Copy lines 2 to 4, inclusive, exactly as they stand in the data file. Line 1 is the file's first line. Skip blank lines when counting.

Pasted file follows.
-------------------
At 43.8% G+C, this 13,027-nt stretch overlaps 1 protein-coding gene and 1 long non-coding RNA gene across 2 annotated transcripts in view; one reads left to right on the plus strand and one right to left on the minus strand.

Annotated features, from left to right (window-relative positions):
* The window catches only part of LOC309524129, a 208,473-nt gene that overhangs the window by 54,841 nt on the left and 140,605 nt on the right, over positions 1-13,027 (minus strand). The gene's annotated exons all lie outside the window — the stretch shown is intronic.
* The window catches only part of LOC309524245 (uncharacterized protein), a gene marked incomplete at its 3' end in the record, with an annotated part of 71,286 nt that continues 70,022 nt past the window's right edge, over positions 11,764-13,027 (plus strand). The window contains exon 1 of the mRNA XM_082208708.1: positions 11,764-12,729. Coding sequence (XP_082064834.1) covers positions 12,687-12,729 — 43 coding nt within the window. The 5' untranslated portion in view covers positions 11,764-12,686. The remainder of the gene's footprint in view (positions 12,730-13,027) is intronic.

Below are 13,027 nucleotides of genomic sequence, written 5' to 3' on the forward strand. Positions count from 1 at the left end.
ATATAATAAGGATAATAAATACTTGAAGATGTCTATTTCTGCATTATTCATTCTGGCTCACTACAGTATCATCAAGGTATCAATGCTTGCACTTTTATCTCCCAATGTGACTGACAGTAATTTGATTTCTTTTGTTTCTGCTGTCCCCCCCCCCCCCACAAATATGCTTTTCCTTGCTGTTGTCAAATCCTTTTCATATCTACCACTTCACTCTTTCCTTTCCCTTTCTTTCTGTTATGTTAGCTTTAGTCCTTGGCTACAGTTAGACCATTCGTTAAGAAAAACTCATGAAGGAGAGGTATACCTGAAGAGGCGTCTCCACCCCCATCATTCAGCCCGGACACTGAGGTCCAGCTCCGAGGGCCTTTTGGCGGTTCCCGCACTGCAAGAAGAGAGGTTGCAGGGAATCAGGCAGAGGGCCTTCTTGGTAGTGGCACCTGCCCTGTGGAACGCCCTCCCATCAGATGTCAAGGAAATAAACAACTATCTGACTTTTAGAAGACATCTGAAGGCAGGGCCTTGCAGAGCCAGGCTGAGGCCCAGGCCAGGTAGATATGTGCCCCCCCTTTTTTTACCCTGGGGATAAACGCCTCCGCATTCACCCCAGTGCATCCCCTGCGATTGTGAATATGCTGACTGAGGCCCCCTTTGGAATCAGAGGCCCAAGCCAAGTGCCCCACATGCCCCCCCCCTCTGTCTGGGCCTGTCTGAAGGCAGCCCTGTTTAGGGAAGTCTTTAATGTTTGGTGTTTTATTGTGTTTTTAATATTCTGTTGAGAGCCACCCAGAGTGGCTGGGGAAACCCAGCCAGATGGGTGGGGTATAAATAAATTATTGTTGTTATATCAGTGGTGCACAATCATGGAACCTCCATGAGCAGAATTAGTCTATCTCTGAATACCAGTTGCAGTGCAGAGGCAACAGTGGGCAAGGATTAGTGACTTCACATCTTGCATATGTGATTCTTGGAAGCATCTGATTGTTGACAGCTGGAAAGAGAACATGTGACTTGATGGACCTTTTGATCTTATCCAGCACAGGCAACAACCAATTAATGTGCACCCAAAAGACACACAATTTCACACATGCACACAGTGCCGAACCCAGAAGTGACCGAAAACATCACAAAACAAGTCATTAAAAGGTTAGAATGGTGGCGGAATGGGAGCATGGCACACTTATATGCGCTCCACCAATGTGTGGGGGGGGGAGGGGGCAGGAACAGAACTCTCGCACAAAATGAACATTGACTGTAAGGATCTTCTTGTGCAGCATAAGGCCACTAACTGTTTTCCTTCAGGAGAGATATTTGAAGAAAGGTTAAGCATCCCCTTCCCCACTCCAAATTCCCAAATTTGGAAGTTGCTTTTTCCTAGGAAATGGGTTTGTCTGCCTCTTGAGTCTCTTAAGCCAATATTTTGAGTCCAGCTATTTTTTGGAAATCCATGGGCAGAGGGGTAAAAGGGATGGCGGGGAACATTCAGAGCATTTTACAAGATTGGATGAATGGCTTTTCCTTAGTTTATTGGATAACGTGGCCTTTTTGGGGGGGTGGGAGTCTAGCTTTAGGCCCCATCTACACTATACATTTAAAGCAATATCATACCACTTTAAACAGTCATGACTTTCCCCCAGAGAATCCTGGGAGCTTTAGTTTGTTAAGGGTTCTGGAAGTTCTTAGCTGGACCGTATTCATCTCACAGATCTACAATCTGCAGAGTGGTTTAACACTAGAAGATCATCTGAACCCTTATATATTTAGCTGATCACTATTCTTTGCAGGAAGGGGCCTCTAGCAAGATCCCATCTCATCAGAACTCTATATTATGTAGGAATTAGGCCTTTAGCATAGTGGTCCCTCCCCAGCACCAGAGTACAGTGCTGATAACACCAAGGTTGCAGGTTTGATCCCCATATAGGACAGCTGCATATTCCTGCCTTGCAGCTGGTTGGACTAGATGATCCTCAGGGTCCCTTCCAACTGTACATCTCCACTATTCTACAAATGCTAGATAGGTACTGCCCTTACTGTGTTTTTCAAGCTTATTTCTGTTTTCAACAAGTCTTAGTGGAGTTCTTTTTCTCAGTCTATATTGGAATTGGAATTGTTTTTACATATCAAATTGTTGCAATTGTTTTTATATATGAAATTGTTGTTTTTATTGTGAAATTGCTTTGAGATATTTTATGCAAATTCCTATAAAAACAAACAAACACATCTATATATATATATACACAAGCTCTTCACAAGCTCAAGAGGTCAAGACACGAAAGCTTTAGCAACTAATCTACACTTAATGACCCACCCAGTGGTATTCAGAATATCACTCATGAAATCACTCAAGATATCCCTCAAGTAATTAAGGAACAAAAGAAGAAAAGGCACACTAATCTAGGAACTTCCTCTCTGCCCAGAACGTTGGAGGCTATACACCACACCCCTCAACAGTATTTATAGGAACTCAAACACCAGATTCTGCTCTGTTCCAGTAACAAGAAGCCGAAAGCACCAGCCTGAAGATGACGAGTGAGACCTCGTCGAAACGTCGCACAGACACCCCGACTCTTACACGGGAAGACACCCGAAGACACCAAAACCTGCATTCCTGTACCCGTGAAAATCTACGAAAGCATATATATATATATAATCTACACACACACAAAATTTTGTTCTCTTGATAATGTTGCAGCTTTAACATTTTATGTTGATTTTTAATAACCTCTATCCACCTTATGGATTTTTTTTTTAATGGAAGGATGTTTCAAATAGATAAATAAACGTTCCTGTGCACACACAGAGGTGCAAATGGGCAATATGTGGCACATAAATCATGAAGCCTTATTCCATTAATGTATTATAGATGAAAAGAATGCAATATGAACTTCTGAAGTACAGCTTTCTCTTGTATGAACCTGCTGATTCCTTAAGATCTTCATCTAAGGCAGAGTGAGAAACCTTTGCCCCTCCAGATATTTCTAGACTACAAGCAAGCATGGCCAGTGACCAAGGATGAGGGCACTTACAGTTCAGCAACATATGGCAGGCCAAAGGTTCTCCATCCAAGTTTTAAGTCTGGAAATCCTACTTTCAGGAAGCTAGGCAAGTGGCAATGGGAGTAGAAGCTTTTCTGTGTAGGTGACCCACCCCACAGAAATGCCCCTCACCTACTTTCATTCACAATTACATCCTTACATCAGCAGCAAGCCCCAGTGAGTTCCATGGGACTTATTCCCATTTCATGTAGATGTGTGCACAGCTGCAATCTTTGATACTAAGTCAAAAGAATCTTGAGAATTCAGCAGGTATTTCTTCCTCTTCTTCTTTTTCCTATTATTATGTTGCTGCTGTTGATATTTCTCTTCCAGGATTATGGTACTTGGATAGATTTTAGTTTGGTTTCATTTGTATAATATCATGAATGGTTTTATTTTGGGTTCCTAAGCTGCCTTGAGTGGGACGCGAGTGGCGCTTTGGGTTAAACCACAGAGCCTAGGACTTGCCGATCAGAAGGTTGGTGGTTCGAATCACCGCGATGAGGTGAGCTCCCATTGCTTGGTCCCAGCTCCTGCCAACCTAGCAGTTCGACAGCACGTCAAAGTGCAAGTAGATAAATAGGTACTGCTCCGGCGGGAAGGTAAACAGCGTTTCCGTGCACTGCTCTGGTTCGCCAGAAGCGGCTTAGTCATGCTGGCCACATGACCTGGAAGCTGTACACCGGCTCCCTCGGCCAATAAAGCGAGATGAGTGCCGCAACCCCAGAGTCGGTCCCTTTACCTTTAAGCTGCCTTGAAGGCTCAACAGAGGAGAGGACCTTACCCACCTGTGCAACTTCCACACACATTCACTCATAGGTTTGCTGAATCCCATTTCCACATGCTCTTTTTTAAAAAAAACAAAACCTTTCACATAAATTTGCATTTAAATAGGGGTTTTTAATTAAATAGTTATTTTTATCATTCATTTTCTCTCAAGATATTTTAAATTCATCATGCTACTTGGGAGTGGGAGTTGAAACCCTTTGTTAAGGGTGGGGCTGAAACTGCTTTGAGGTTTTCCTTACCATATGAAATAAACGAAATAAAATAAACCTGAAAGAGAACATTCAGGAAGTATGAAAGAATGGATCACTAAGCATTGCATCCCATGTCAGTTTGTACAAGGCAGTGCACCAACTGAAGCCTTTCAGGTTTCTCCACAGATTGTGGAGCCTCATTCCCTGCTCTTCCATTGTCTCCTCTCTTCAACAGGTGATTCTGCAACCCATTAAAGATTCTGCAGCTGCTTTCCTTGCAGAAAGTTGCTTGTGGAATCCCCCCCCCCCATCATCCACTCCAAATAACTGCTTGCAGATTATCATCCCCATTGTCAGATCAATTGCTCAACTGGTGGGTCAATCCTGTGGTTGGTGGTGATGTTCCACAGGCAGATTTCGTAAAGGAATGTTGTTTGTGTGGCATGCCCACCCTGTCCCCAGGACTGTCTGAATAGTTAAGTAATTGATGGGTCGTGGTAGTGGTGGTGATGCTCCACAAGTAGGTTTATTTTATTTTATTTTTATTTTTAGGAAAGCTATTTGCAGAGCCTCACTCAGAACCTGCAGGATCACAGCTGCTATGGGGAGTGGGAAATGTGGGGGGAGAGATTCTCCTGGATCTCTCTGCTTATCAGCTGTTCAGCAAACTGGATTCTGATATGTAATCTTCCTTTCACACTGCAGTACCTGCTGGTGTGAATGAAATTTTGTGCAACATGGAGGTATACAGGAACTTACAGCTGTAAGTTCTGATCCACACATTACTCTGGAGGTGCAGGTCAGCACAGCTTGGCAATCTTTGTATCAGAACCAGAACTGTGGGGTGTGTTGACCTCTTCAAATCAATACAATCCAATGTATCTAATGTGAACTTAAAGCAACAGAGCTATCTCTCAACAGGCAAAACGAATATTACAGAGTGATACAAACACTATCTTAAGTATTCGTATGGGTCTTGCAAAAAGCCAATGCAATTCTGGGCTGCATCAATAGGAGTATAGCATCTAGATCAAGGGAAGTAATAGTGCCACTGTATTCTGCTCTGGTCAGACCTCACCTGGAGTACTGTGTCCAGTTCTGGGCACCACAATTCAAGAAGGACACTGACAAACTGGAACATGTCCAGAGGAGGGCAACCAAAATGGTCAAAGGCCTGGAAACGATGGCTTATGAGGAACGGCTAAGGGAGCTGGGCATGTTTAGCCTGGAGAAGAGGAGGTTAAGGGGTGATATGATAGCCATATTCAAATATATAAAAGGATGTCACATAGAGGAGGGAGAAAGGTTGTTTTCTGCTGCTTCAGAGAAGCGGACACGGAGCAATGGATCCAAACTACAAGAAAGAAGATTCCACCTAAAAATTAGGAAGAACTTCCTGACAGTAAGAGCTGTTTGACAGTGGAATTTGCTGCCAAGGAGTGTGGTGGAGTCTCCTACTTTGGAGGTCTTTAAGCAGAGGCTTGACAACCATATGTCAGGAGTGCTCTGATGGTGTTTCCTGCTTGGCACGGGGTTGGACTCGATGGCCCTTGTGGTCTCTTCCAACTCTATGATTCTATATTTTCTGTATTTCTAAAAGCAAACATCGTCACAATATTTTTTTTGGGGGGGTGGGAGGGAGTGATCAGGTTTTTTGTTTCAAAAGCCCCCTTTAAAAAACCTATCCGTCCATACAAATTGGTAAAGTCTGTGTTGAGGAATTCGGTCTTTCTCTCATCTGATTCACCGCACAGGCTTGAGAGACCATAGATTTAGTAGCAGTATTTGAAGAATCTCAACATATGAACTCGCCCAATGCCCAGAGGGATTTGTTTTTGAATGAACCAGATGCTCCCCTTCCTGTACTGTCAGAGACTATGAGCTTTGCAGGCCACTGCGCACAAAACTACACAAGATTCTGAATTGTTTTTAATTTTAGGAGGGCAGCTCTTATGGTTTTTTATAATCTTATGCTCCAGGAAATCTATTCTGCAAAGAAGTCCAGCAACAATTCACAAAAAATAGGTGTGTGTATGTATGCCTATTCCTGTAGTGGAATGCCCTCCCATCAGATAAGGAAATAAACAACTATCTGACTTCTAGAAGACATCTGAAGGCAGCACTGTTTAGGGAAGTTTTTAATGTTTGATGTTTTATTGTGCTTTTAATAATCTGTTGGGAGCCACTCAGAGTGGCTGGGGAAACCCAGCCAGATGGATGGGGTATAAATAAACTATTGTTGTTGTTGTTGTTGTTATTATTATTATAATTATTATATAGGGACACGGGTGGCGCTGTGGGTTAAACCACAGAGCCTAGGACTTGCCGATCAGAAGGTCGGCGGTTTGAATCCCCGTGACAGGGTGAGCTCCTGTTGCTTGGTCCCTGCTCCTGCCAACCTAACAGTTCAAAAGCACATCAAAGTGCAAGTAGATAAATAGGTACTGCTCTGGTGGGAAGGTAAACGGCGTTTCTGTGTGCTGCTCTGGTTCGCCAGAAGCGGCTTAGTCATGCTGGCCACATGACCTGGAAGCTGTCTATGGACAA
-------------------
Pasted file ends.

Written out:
Annotated features, from left to right (window-relative positions):
* The window catches only part of LOC309524129, a 208,473-nt gene that overhangs the window by 54,841 nt on the left and 140,605 nt on the right, over positions 1-13,027 (minus strand). The gene's annotated exons all lie outside the window — the stretch shown is intronic.
* The window catches only part of LOC309524245 (uncharacterized protein), a gene marked incomplete at its 3' end in the record, with an annotated part of 71,286 nt that continues 70,022 nt past the window's right edge, over positions 11,764-13,027 (plus strand). The window contains exon 1 of the mRNA XM_082208708.1: positions 11,764-12,729. Coding sequence (XP_082064834.1) covers positions 12,687-12,729 — 43 coding nt within the window. The 5' untranslated portion in view covers positions 11,764-12,686. The remainder of the gene's footprint in view (positions 12,730-13,027) is intronic.